Order, Supreme Court, New York County (Edward H. Lehner, J.), entered June 18, 2007, which granted defendant Stein's motion to enforce an oral stipulation purportedly made by plaintiff's counsel in open court on December 8, 2006 to dismiss plaintiff's claims for damages arising from Stein's harboring of dogs in the apartment he rented from defendant Yang, and denied plaintiff's cross motion to clarify the record to reflect that counsel made no such stipulation, or to vacate the purported stipulation and reinstate the claims against Yang for damages arising from Stein's harboring of dogs in Yang's apartment, unanimously reversed, on the law and the facts, with costs, plaintiff's motion to vacate the purported stipulation of December 8, 2006 granted and its claims for damages against Yang arising from Stein's harboring of dogs reinstated. Appeal from order, same court and Justice, entered November 27, 2007, which granted Yang's motion to dismiss a separate complaint for money damages arising from Stein's harboring of dogs in Yang's apartment, unanimously dismissed, without costs, as academic.
Published by New York State Law Reporting Bureau pursuant to Judiciary Law § 431.
This opinion is uncorrected and subject to revision before publication in the Official Reports.
Tom, J.P., Saxe, Catterson, Moskowitz, DeGrasse, JJ.
From the minutes of the December 8, 2006 proceeding, it appears that plaintiff's counsel agreed that plaintiff was no longer seeking damages arising from the harboring of the dogs but was seeking only legal fees in connection with the damages claims and thus that she acquiesced in the stipulation (see Hallock v State of New York, 64 NY2d 224, 231 ). Since counsel had represented plaintiff at several conferences earlier in the consolidated actions and was knowledgeable about these proceedings, the court reasonably concluded that she had apparent authority to dismiss the damages claims (see id.; Matter of Silicone Breast Implant Litig., 306 AD2d 82, 84-85 ).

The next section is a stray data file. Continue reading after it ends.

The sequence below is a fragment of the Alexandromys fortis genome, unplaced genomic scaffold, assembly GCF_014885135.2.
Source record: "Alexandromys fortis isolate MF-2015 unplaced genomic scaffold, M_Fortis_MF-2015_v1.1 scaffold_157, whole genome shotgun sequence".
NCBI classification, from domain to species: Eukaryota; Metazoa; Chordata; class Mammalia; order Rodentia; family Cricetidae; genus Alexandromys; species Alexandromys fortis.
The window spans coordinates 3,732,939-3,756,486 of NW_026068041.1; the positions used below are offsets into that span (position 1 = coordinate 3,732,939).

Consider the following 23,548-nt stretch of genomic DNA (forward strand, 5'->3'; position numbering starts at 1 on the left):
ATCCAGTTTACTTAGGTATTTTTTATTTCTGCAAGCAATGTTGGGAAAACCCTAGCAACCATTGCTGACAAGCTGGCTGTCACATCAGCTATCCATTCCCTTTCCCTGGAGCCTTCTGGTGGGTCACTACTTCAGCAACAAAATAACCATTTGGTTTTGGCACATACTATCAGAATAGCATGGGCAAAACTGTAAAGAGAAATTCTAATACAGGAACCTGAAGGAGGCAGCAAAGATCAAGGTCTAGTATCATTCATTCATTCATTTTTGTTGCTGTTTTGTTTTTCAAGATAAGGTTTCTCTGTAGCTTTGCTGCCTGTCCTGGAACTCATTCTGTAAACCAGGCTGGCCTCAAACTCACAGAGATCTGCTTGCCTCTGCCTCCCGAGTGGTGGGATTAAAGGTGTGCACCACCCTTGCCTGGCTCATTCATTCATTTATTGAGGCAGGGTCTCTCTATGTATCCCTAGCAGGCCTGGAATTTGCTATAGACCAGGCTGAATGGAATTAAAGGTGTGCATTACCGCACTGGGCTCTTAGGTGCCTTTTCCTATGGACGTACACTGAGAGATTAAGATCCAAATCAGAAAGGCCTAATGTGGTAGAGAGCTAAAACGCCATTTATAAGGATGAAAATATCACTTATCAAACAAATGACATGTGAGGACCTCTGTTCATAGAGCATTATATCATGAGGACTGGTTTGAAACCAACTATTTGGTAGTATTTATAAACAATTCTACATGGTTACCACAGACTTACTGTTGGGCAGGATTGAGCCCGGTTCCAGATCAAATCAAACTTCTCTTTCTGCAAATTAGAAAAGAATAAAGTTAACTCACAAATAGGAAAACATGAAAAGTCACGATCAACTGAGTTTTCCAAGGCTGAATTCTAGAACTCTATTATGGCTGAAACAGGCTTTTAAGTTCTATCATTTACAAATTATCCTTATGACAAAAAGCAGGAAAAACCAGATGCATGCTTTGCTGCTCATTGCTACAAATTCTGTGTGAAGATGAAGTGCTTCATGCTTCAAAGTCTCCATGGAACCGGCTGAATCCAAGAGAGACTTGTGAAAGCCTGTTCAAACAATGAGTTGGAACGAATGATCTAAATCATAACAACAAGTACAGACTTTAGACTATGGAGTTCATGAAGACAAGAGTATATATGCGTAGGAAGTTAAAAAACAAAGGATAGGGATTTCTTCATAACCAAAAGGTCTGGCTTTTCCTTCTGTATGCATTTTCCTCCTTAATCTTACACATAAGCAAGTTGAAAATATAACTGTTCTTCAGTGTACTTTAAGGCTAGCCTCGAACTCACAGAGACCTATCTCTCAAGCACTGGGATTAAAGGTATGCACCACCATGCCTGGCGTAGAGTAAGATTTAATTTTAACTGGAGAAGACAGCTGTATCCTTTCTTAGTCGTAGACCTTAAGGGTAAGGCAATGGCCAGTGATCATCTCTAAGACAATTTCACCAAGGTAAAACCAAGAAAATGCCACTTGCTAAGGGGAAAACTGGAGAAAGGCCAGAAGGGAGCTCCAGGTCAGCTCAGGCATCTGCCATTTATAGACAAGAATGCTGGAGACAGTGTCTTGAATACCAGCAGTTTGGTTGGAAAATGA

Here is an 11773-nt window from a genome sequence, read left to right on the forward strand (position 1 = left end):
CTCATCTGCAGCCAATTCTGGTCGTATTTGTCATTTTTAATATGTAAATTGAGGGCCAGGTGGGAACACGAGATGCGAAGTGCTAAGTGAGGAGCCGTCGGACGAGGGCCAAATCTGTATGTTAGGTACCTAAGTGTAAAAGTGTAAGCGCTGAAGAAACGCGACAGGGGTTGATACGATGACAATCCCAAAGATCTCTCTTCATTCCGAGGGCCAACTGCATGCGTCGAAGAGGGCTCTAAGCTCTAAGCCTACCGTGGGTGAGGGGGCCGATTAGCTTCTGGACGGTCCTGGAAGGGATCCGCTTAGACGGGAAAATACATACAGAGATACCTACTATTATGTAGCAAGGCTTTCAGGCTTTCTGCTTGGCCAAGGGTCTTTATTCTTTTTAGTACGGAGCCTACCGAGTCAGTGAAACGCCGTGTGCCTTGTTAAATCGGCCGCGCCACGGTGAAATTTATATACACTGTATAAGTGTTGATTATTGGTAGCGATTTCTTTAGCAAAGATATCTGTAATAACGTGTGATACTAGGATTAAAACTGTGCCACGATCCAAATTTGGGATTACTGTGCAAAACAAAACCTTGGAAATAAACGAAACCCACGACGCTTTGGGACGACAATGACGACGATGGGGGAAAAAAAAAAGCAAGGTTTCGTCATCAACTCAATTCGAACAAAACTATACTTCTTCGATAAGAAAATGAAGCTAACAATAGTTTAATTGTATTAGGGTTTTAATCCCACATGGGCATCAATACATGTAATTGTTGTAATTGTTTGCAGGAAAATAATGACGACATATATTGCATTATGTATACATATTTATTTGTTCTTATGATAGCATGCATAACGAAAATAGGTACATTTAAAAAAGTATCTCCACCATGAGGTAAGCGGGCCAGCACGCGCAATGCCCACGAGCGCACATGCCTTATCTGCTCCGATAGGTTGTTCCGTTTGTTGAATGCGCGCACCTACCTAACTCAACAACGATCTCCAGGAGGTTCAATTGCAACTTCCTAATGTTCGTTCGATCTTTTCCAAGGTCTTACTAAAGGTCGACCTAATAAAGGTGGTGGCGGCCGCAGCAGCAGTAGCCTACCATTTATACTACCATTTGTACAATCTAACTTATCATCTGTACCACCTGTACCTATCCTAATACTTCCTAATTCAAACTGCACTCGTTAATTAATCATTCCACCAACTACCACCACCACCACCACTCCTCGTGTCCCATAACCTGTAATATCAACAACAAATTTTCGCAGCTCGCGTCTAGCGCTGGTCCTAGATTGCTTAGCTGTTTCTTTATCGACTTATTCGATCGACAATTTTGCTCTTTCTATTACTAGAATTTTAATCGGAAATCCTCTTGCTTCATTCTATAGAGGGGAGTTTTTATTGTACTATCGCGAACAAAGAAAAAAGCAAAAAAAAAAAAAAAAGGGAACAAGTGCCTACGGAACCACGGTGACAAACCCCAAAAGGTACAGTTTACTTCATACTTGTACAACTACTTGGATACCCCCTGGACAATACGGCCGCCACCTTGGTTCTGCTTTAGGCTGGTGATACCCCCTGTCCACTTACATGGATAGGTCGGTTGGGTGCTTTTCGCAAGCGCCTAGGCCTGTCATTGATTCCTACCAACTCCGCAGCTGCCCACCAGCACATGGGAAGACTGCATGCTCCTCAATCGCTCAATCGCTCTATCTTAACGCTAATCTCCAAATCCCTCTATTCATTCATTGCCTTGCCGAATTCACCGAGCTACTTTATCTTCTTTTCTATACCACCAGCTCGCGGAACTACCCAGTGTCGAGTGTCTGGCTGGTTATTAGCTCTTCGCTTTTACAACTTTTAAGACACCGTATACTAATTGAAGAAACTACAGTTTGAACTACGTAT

However, it also appears from the minutes that plaintiff's counsel agreed that the claims against Yang "relate to the dogs, the parking by Mr. Stein and the legal fees in relation thereto" (emphasis added), and the minutes reflect a general lack of clarity in the proceeding. For instance, when the court asked whether plaintiff consented to the dismissal of certain claims, it was not plaintiff's counsel but Yang's counsel who answered in the affirmative. We therefore find that plaintiff has demonstrated good cause to vacate the stipulation, i.e., that "it appears that [plaintiff] has inadvertently, unadvisably or improvidently entered into an agreement which will take the case out of the due and ordinary course of proceeding in the action, and works to [its] prejudice" (Matter of Frutiger, 29 NY2d 143, 150  [internal quotation marks and citation omitted]).
THIS CONSTITUTES THE DECISION AND ORDER OF THE SUPREME COURT, APPELLATE DIVISION, FIRST DEPARTMENT.
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